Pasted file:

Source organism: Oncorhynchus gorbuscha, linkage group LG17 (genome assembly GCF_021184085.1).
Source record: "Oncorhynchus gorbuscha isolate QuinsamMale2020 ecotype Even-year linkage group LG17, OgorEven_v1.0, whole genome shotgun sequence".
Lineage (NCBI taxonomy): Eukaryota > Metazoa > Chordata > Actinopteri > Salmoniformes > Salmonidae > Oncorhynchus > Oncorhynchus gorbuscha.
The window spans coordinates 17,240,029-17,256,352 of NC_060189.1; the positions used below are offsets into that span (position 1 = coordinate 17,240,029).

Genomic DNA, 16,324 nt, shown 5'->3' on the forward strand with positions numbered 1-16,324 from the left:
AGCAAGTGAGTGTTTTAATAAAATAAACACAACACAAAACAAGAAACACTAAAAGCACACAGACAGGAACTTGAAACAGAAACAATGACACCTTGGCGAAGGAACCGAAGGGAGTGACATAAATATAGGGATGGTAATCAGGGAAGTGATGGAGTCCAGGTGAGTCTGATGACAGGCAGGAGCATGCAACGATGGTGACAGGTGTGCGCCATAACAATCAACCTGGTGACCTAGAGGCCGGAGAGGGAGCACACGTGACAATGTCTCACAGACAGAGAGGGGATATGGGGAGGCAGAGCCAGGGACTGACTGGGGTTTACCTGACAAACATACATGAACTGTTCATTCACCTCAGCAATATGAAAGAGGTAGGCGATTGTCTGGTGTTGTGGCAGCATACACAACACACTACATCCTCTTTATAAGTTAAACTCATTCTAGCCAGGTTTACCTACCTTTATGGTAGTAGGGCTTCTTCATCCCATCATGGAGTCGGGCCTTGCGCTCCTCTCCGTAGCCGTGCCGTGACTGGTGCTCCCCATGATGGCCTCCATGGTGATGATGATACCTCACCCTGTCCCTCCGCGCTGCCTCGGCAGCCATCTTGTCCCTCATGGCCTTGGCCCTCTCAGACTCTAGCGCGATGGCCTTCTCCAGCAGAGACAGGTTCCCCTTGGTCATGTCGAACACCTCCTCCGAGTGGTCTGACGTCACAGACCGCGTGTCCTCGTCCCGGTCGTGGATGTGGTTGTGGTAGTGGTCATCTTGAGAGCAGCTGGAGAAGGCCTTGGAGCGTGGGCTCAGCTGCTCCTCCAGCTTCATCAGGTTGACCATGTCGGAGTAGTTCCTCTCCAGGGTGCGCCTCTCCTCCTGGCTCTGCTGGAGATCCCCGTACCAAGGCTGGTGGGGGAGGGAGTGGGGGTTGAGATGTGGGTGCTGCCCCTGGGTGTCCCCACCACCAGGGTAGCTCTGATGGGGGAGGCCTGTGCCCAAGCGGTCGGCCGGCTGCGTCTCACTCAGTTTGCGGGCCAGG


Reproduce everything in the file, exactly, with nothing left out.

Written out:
Source organism: Oncorhynchus gorbuscha, linkage group LG17 (genome assembly GCF_021184085.1).
Source record: "Oncorhynchus gorbuscha isolate QuinsamMale2020 ecotype Even-year linkage group LG17, OgorEven_v1.0, whole genome shotgun sequence".
Lineage (NCBI taxonomy): Eukaryota > Metazoa > Chordata > Actinopteri > Salmoniformes > Salmonidae > Oncorhynchus > Oncorhynchus gorbuscha.
The window spans coordinates 17,240,029-17,256,352 of NC_060189.1; the positions used below are offsets into that span (position 1 = coordinate 17,240,029).

Genomic DNA, 16,324 nt, shown 5'->3' on the forward strand with positions numbered 1-16,324 from the left:
AGCAAGTGAGTGTTTTAATAAAATAAACACAACACAAAACAAGAAACACTAAAAGCACACAGACAGGAACTTGAAACAGAAACAATGACACCTTGGCGAAGGAACCGAAGGGAGTGACATAAATATAGGGATGGTAATCAGGGAAGTGATGGAGTCCAGGTGAGTCTGATGACAGGCAGGAGCATGCAACGATGGTGACAGGTGTGCGCCATAACAATCAACCTGGTGACCTAGAGGCCGGAGAGGGAGCACACGTGACAATGTCTCACAGACAGAGAGGGGATATGGGGAGGCAGAGCCAGGGACTGACTGGGGTTTACCTGACAAACATACATGAACTGTTCATTCACCTCAGCAATATGAAAGAGGTAGGCGATTGTCTGGTGTTGTGGCAGCATACACAACACACTACATCCTCTTTATAAGTTAAACTCATTCTAGCCAGGTTTACCTACCTTTATGGTAGTAGGGCTTCTTCATCCCATCATGGAGTCGGGCCTTGCGCTCCTCTCCGTAGCCGTGCCGTGACTGGTGCTCCCCATGATGGCCTCCATGGTGATGATGATACCTCACCCTGTCCCTCCGCGCTGCCTCGGCAGCCATCTTGTCCCTCATGGCCTTGGCCCTCTCAGACTCTAGCGCGATGGCCTTCTCCAGCAGAGACAGGTTCCCCTTGGTCATGTCGAACACCTCCTCCGAGTGGTCTGACGTCACAGACCGCGTGTCCTCGTCCCGGTCGTGGATGTGGTTGTGGTAGTGGTCATCTTGAGAGCAGCTGGAGAAGGCCTTGGAGCGTGGGCTCAGCTGCTCCTCCAGCTTCATCAGGTTGACCATGTCGGAGTAGTTCCTCTCCAGGGTGCGCCTCTCCTCCTGGCTCTGCTGGAGATCCCCGTACCAAGGCTGGTGGGGGAGGGAGTGGGGGTTGAGATGTGGGTGCTGCCCCTGGGTGTCCCCACCACCAGGGTAGCTCTGATGGGGGAGGCCTGTGCCCAAGCGGTCGGCCGGCTGCGTCTCACTCAGTTTGCGGGCCAGG